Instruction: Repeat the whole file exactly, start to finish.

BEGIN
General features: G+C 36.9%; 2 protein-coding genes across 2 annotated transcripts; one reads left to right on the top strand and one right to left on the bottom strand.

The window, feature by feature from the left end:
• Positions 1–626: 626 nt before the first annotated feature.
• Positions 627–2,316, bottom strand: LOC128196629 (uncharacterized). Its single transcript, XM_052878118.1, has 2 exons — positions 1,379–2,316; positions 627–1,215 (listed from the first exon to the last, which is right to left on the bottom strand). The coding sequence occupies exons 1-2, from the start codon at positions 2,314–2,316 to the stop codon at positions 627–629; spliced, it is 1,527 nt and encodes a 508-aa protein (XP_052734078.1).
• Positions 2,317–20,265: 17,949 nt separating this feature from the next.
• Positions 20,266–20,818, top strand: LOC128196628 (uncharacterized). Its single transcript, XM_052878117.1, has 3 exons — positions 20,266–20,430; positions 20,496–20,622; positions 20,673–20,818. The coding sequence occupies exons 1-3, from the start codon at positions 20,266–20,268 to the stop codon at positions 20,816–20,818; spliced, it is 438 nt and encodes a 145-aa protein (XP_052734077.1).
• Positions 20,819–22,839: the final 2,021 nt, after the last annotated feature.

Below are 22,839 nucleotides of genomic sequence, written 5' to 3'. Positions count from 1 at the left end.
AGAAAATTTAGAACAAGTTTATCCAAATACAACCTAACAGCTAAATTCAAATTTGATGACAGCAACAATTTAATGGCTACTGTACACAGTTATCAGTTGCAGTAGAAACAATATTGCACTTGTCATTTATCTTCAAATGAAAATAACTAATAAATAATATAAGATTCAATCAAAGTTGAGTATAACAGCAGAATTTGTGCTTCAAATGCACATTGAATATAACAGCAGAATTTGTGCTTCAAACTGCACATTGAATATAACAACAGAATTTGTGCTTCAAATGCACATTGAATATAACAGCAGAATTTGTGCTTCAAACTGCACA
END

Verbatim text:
General features: G+C 36.9%; 2 protein-coding genes across 2 annotated transcripts; one reads left to right on the top strand and one right to left on the bottom strand.

The window, feature by feature from the left end:
• Positions 1–626: 626 nt before the first annotated feature.
• Positions 627–2,316, bottom strand: LOC128196629 (uncharacterized). Its single transcript, XM_052878118.1, has 2 exons — positions 1,379–2,316; positions 627–1,215 (listed from the first exon to the last, which is right to left on the bottom strand). The coding sequence occupies exons 1-2, from the start codon at positions 2,314–2,316 to the stop codon at positions 627–629; spliced, it is 1,527 nt and encodes a 508-aa protein (XP_052734078.1).
• Positions 2,317–20,265: 17,949 nt separating this feature from the next.
• Positions 20,266–20,818, top strand: LOC128196628 (uncharacterized). Its single transcript, XM_052878117.1, has 3 exons — positions 20,266–20,430; positions 20,496–20,622; positions 20,673–20,818. The coding sequence occupies exons 1-3, from the start codon at positions 20,266–20,268 to the stop codon at positions 20,816–20,818; spliced, it is 438 nt and encodes a 145-aa protein (XP_052734077.1).
• Positions 20,819–22,839: the final 2,021 nt, after the last annotated feature.

Below are 22,839 nucleotides of genomic sequence, written 5' to 3'. Positions count from 1 at the left end.
AGAAAATTTAGAACAAGTTTATCCAAATACAACCTAACAGCTAAATTCAAATTTGATGACAGCAACAATTTAATGGCTACTGTACACAGTTATCAGTTGCAGTAGAAACAATATTGCACTTGTCATTTATCTTCAAATGAAAATAACTAATAAATAATATAAGATTCAATCAAAGTTGAGTATAACAGCAGAATTTGTGCTTCAAATGCACATTGAATATAACAGCAGAATTTGTGCTTCAAACTGCACATTGAATATAACAACAGAATTTGTGCTTCAAATGCACATTGAATATAACAGCAGAATTTGTGCTTCAAACTGCACA